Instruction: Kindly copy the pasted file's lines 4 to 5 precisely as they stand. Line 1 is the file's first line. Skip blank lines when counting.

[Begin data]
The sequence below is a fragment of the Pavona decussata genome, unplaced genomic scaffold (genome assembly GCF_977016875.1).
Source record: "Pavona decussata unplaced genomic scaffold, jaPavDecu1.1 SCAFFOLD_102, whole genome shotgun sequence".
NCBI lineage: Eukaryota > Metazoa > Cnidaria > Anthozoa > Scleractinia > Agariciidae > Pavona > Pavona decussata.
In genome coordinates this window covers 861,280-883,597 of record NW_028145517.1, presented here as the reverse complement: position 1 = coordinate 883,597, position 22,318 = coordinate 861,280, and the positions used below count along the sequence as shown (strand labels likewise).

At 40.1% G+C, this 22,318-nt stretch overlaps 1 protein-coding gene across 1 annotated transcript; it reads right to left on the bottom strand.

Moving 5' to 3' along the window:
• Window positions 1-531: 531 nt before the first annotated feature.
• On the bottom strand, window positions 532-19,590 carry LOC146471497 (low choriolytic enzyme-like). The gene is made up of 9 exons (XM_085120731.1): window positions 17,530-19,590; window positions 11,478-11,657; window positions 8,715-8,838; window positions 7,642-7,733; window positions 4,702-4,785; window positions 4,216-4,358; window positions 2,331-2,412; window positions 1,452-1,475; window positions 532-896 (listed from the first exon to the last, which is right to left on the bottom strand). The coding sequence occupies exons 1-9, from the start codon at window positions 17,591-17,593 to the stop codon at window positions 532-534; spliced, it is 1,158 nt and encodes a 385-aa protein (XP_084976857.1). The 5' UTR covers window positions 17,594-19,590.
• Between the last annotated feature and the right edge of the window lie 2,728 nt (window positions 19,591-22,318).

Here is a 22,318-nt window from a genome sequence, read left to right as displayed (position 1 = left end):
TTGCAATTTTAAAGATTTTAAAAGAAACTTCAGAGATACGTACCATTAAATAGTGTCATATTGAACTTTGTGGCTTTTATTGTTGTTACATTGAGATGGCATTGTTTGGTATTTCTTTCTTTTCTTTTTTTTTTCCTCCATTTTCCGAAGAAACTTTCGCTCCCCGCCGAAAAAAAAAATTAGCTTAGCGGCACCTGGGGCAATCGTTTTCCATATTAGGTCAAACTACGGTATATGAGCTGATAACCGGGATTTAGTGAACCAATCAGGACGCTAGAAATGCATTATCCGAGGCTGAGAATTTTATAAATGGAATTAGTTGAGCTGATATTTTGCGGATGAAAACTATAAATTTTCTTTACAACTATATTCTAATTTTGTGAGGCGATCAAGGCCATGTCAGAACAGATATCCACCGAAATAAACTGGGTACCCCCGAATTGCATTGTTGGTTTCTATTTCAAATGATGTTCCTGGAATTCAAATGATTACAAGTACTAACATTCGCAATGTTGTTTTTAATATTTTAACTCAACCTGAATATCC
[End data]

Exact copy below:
In genome coordinates this window covers 861,280-883,597 of record NW_028145517.1, presented here as the reverse complement: position 1 = coordinate 883,597, position 22,318 = coordinate 861,280, and the positions used below count along the sequence as shown (strand labels likewise).

At 40.1% G+C, this 22,318-nt stretch overlaps 1 protein-coding gene across 1 annotated transcript; it reads right to left on the bottom strand.